When Angela Mack was visiting her mother in Springfield previously this year, she found herself in the midst of a tough day. That’s when she Googled neighboring red wine vineyards.
“Glendale Ridge turned up as an outcome,” Mack said. “I eliminated there and I was so unwinded. I was having a fun time simply in solitude since there were probably about 4 other people out there.”
A recent study of Black Red wine Business owners found that Black-owned wineries represent less than 1% of all U.S. wineries, while Black people generally comprise more than 10% of American wine consumers.
Mack states a huge factor in her experience was how she was dealt with by the owners of the vineyard, Mary and Ed Hamel.
“This may sound crazy, however I didn’t feel Black when I went out there since I wasn’t treated differently,” she stated, noting she was the only Black individual present at the time.
“I ‘d purchase white wine and they ‘d go ‘pay when you seem like it.’ And so that typically is not the Black experience,” Mack stated. “Usually it is, you understand, of being followed around the room or, you understand, definitely, leaning into stereotypes about who we are as customers.”
Mack said she had a vision of giving all individuals, especially Black women, that experience and that haven. That’s when she envisioned the New England Noir red wine celebration.
“Just see that visual of Black [people] versus all of the colors of the trees, the grapes– we deserve those experiences, too. We don’t want to be limited to the bars, you know?” she stated. “We deserve daytime experiences on a white wine vineyard.”
Teeka Jones of Springfield at the New England Noir Red Wine Festival.
Paris Alston/ GBH News
The very first celebration, held last fall, drew about 350 people. The crowd grew this year, as nearly 600 individuals concerned sip and soak up the vibes in Southampton in early October. Many of them, like Teeka Jones, originated from neighboring Springfield.
“It is a fantastic experience, it’s a fantastic sensation,” Jones said. “It’s a true blessing we can have many people come together at a positive event, celebrating and enjoying ourselves. It resembles a substantial household reunion.”
Celebration goers crowded around tables and on blankets as they soaked up the fall sunshine and sipped a glass, listening to the mellow tones of Grammy acclaimed singer-songwriter and musician Bilal, who was carrying out live. Many of them brought their own spreads of cheese, crackers, fruit and other drinks. Buddies and acquaintances greeted each other with hugs, whether they ‘d known each other for a long time or just fulfilled.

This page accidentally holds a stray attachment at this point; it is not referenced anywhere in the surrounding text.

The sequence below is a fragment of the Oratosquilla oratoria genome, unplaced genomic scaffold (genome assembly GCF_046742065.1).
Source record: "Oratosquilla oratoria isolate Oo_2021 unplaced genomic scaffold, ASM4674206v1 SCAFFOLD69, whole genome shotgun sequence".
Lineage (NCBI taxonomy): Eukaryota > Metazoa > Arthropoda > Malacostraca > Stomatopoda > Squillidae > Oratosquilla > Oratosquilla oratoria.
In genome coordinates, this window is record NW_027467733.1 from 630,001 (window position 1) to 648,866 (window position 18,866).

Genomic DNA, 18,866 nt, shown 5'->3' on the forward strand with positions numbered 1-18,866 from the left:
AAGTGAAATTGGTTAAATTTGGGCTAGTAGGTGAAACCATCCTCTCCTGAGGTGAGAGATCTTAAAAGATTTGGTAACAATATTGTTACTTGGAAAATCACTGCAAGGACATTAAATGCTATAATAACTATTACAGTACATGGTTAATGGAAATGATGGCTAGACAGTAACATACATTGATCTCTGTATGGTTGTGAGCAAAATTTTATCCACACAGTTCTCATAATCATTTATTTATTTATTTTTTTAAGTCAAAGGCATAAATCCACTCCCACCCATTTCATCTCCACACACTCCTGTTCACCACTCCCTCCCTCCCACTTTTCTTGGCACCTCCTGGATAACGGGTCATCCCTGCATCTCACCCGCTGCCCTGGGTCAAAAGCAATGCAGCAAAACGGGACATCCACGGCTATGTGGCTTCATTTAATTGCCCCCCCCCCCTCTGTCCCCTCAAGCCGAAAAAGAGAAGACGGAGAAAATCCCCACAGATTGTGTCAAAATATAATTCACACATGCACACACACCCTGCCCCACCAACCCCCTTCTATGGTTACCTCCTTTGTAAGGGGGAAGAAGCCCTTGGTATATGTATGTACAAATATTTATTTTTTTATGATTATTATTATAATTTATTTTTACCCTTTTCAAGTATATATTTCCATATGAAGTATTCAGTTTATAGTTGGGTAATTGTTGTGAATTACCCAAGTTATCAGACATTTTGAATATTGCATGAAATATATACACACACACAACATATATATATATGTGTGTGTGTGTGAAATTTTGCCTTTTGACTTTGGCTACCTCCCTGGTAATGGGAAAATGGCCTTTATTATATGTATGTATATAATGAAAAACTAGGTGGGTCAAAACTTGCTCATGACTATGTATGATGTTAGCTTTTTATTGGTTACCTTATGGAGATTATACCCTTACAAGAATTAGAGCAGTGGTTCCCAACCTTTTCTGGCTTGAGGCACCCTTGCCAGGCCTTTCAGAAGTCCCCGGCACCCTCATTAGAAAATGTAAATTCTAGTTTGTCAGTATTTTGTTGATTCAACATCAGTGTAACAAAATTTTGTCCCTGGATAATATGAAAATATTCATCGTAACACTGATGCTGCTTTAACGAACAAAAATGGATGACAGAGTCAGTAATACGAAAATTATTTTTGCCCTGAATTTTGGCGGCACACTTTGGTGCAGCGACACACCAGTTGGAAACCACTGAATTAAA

Guests at the second New England Noir wine festival.
Paris Alston/ GBH News
“We rockin’ today,” said DJ Mars, who was spinning on the ones and 2s all afternoon, along with DJ WHYNOT and manufacturer Bryan-Michael Cox. “The ambiance is electrical. … just the energy of the neighborhood. People from all over New England [are here]”
Glendale Ridge happily booked a couple acres of their vineyard for the festival, nestled within the altering leaves of the Pioneer Valley mountains.
“We’re actually delighted that we can offer this area and the actually good red wine that we have here,” said Mary Hamel.
Among those on site was Sabrina Bolden, owner of Sabrina’s Divine Wine, promoting her home red wine tastings. She was also offering some beneficial items.
” [This is] the white wine condom,” she stated as she held up a pouch holding a bottle, corked by a plastic cap. “It holds the bottle insulated. We’re all about enjoyable,” she said with a smile.
Guests also checked out the grapevines themselves, benefited from media event around the residential or commercial property, and took turns positioning versus a 1970s-themed backdrop complete with classic furniture, design and vinyl covers of Teddy Pendergrass and Sis Sledge.
Mack and other organizers state they hope the festival– and Black red wine lover community– continue to grow.
“This is going to be the Essence Celebration of the North,” Mack proclaimed, invoking the yearly music and cultural occasion in New Orleans, Louisiana.
“We’re inviting folks into this location and we’re making it clear that in the fall it’s a location,” she stated. “We desire it to grow past that vineyard, we want pop up stores that are hosted by Black women. We want the region to know how we are having an economic impact by bringing in visitors during this time of year.”
Let our headings concern you.
Morning Edition co-hosts Paris Alston and Jeremy Siegel bring an entire new vibe to mornings. Sign up for their newsletter, “The Get up,” landing in your inbox every Tuesday and Thursday early morning.